We’re creating more than a new marketplace. We’re talking about the creation of a data-driven economy where people in the poorest nations will sustain their families by selling their personal data
Baltimore, MD November 16, 2017
It's a fact of life in our booming digital economy. The world’s largest technology companies, all with Websites we visit and apps we launch every day, including Facebook, Google, and Amazon, amass huge quantities of our personal data. They all profit from it by leasing or selling it – often to multiple data brokers – for millions of dollars. It's a lucrative business for so-called “data privateers” but not for us even though it's our data they're selling.
But there are two tech companies – Insilico Medicine and The Bitfury Group – that have no plans to capture and resell our personal data. In fact, they plan to upend the industry’s current payment paradigm, send data privateers packing, and return personal data to its original owners – us.
“We plan to turn the data management industry on its head,” said Dr. Alex Zhavoronkov, founder and CEO of Insilico Medicine. “Every year, we spend more time managing work, our families, and our lives online. Every digital transaction, exchange of value, goods, and services, doctor visits, and even the prescriptions we pick up at our neighborhood pharmacy add value to our digital profile. Unfortunately, we don’t own our increasingly valuable profile. That’s going to change!”
In a peer-reviewed research paper released this week, industry-leading scientists from Insilico and Bitfury lay out their ambitious plan to create the world’s first blockchain-based, personal data marketplace powered by artificial intelligence (AI). The marketplace, to be created using the distributed ledger of blockchain, the underlying technology that powers crypto assets such as Bitcoin, will make it possible for people to take control of their personal data and even profit from it by licensing or selling it to different companies in different industries.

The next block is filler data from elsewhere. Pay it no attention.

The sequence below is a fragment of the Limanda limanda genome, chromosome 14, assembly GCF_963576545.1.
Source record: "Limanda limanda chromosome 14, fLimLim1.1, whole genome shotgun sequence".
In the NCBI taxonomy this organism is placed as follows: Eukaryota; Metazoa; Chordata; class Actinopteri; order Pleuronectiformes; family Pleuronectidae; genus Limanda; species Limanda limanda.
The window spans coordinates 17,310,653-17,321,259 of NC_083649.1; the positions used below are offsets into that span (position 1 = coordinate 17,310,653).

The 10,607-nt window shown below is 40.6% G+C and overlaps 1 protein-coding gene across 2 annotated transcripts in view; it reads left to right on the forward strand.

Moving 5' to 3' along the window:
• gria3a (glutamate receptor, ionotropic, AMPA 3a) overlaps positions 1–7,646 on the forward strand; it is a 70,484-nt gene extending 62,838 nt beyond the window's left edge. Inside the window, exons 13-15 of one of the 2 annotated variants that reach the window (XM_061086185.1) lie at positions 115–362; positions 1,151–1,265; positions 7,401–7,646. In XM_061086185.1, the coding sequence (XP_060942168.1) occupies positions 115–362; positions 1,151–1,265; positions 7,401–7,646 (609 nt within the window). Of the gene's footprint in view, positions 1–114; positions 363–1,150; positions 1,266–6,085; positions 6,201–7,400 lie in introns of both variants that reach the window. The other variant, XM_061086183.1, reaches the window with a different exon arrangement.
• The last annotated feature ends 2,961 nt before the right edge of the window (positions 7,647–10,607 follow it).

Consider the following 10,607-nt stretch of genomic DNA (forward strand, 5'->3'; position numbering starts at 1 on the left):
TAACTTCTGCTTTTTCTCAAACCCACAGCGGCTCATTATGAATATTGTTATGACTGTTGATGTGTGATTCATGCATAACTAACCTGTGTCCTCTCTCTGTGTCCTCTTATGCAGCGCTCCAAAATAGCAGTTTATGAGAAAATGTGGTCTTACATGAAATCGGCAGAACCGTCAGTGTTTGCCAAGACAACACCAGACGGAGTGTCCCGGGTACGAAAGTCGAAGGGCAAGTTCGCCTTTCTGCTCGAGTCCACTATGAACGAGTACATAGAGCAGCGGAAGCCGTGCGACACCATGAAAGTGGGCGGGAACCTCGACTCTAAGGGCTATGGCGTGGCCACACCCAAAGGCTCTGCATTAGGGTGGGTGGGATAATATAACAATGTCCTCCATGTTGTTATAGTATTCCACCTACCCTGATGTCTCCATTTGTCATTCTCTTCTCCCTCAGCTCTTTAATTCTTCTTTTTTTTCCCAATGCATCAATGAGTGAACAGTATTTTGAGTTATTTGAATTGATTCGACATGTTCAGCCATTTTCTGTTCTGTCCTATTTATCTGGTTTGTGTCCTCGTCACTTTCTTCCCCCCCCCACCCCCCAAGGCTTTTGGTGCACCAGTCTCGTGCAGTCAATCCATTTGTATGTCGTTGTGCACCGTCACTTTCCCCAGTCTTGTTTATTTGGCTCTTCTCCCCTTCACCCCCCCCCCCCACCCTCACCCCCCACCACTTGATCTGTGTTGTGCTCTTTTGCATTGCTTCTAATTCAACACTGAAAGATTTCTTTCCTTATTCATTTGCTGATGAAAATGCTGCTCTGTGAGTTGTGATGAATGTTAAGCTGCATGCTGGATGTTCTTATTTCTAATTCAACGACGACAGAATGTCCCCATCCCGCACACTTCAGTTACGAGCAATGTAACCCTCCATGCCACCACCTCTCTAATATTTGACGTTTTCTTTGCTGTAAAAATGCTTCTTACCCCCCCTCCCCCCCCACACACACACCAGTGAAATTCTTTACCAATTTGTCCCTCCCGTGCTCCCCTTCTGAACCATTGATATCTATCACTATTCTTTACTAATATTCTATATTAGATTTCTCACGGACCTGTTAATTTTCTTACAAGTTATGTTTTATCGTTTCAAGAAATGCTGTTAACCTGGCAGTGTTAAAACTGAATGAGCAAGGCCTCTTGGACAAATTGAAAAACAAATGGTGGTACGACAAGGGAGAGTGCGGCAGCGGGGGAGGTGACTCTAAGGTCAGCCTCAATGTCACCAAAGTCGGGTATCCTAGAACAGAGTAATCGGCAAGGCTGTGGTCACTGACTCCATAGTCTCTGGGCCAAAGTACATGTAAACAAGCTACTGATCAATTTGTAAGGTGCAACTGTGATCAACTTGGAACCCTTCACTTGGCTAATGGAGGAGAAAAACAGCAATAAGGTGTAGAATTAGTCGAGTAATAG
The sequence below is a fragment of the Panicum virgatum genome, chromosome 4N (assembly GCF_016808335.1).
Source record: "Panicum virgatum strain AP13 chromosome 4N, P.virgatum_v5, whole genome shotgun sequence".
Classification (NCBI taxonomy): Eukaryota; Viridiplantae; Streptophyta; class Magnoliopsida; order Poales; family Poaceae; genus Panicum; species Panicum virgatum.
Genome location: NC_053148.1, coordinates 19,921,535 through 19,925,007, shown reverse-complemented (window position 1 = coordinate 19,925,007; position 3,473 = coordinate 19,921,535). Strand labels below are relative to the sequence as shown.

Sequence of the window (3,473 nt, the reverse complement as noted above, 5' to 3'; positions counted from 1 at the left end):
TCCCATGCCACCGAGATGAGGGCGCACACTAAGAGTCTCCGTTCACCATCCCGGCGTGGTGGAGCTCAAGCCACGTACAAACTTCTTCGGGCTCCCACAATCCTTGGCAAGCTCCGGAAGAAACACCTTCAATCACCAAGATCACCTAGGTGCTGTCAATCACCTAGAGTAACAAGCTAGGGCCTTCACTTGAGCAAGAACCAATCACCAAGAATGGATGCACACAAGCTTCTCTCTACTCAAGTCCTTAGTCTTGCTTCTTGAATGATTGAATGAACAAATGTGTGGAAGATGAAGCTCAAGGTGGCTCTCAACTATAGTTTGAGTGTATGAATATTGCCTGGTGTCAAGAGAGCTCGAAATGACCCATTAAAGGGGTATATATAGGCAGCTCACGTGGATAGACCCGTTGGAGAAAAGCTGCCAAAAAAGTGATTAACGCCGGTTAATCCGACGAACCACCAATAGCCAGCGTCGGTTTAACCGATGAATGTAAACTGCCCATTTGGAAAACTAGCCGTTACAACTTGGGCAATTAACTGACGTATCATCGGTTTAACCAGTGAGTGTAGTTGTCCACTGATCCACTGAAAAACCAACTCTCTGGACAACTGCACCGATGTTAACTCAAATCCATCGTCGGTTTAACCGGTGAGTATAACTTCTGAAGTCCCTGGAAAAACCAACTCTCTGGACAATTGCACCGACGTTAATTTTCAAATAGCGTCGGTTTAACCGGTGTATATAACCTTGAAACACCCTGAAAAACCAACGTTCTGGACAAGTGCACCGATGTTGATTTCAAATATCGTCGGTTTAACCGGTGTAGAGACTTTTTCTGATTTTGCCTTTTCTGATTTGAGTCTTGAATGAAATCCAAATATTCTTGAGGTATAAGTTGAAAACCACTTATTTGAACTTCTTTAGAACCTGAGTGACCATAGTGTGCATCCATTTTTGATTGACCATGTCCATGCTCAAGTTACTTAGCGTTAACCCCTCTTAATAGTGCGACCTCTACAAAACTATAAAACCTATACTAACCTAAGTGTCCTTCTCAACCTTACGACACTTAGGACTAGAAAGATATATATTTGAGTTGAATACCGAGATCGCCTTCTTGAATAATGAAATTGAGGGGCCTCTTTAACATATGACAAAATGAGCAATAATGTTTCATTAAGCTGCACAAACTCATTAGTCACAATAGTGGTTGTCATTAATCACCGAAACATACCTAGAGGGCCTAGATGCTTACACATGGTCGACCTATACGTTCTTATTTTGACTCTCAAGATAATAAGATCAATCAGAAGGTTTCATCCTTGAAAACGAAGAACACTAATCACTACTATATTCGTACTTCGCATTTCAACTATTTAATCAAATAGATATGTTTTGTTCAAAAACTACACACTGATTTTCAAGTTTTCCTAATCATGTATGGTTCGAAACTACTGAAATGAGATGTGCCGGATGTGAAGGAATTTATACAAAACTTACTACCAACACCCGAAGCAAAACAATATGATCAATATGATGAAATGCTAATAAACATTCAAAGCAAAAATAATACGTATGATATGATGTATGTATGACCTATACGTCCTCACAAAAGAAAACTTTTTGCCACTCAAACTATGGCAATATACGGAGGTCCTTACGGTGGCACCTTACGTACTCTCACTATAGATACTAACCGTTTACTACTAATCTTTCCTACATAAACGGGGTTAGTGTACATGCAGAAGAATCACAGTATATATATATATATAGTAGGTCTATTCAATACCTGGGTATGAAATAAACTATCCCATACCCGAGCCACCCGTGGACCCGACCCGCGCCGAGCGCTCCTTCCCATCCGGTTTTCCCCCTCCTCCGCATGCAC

Data brokers interested in buying an individual’s shopping preferences, blood type, or even prescription drug history (if consumers are willing to sell this sensitive information) must make a crypto currency payment to the user before they can claim ownership of the data “The user will be in control, deciding who they want to share their data with and under what terms,” said Zhavoronkov. The platform will have its own type of crypto currency, called a “Lifepound”, that will allow the consumer to exchanges payments made for their data for other goods and services.
How much will your personal data be worth on the platform? While some retail companies have already made it clear they’ll pay between $50 to $500 month for your personal shopping data, the price tag for countless other data points, including financial and healthcare, will be determined in the marketplace.
Experts believe the most lucrative payments will be made to individuals willing to selling their biological or genetic data. 23andMe, the company that offers personalized genetic reports from a spit swab for $99, was paid $60 million by genetic researchers to access the DNA profiles of its 800,000 customers. The payment underscores the growing value of personal, genetic information, whether it’s sold by a centralized company or by individuals who, for the first time, will be able to monetize their personal data.
Zavoronkov believes as the marketplace and the monetary value of personal data grows, individuals living in the poorest nations will make a sustainable living by selling or licensing their genetic code and other increasingly-valuable personal information. “This is what we’re most excited about,” exclaimed Zhavoronkov. “We’re creating much more than a marketplace, we’re talking about the creation of a new, data-driven economy where people in the poorest nations can make enough money to sustain their families by selling their personal data.”
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